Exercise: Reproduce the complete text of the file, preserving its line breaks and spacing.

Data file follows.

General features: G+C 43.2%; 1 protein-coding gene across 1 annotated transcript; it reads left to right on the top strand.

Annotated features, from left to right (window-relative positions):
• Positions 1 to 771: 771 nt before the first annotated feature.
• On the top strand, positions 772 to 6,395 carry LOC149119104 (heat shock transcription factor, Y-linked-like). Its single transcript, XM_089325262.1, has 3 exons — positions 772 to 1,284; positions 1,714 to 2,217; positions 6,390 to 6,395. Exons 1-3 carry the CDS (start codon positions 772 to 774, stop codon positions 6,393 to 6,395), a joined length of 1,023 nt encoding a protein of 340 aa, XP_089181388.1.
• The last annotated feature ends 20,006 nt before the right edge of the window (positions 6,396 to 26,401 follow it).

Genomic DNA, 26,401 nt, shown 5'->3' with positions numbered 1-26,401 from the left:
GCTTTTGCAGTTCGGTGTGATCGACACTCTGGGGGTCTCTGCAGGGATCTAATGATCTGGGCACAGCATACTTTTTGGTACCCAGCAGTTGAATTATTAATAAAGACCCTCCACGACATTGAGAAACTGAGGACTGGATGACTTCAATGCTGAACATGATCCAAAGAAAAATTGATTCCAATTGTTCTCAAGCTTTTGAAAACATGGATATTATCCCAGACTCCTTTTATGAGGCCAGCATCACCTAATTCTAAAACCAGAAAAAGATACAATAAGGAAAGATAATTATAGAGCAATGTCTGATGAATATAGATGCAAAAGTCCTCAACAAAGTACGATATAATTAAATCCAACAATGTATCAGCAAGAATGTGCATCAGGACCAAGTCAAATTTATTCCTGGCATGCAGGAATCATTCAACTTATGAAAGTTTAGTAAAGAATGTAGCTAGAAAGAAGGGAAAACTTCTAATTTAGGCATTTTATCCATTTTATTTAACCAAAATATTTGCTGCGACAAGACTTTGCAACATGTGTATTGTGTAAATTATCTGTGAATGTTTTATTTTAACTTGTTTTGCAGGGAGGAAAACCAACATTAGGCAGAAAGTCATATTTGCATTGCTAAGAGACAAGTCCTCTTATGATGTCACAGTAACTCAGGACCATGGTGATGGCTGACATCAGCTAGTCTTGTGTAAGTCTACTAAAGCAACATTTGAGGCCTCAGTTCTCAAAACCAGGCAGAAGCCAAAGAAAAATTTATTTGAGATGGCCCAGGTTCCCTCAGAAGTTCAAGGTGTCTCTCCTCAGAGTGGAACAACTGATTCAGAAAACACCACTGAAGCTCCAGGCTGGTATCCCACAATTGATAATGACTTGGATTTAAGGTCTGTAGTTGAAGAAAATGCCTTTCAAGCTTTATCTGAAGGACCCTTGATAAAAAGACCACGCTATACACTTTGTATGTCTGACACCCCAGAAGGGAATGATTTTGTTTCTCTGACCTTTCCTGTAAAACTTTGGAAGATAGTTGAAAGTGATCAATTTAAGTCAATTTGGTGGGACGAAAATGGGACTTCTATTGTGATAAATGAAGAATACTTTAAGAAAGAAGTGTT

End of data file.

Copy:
General features: G+C 43.2%; 1 protein-coding gene across 1 annotated transcript; it reads left to right on the top strand.

Annotated features, from left to right (window-relative positions):
• Positions 1 to 771: 771 nt before the first annotated feature.
• On the top strand, positions 772 to 6,395 carry LOC149119104 (heat shock transcription factor, Y-linked-like). Its single transcript, XM_089325262.1, has 3 exons — positions 772 to 1,284; positions 1,714 to 2,217; positions 6,390 to 6,395. Exons 1-3 carry the CDS (start codon positions 772 to 774, stop codon positions 6,393 to 6,395), a joined length of 1,023 nt encoding a protein of 340 aa, XP_089181388.1.
• The last annotated feature ends 20,006 nt before the right edge of the window (positions 6,396 to 26,401 follow it).

Genomic DNA, 26,401 nt, shown 5'->3' with positions numbered 1-26,401 from the left:
GCTTTTGCAGTTCGGTGTGATCGACACTCTGGGGGTCTCTGCAGGGATCTAATGATCTGGGCACAGCATACTTTTTGGTACCCAGCAGTTGAATTATTAATAAAGACCCTCCACGACATTGAGAAACTGAGGACTGGATGACTTCAATGCTGAACATGATCCAAAGAAAAATTGATTCCAATTGTTCTCAAGCTTTTGAAAACATGGATATTATCCCAGACTCCTTTTATGAGGCCAGCATCACCTAATTCTAAAACCAGAAAAAGATACAATAAGGAAAGATAATTATAGAGCAATGTCTGATGAATATAGATGCAAAAGTCCTCAACAAAGTACGATATAATTAAATCCAACAATGTATCAGCAAGAATGTGCATCAGGACCAAGTCAAATTTATTCCTGGCATGCAGGAATCATTCAACTTATGAAAGTTTAGTAAAGAATGTAGCTAGAAAGAAGGGAAAACTTCTAATTTAGGCATTTTATCCATTTTATTTAACCAAAATATTTGCTGCGACAAGACTTTGCAACATGTGTATTGTGTAAATTATCTGTGAATGTTTTATTTTAACTTGTTTTGCAGGGAGGAAAACCAACATTAGGCAGAAAGTCATATTTGCATTGCTAAGAGACAAGTCCTCTTATGATGTCACAGTAACTCAGGACCATGGTGATGGCTGACATCAGCTAGTCTTGTGTAAGTCTACTAAAGCAACATTTGAGGCCTCAGTTCTCAAAACCAGGCAGAAGCCAAAGAAAAATTTATTTGAGATGGCCCAGGTTCCCTCAGAAGTTCAAGGTGTCTCTCCTCAGAGTGGAACAACTGATTCAGAAAACACCACTGAAGCTCCAGGCTGGTATCCCACAATTGATAATGACTTGGATTTAAGGTCTGTAGTTGAAGAAAATGCCTTTCAAGCTTTATCTGAAGGACCCTTGATAAAAAGACCACGCTATACACTTTGTATGTCTGACACCCCAGAAGGGAATGATTTTGTTTCTCTGACCTTTCCTGTAAAACTTTGGAAGATAGTTGAAAGTGATCAATTTAAGTCAATTTGGTGGGACGAAAATGGGACTTCTATTGTGATAAATGAAGAATACTTTAAGAAAGAAGTGTT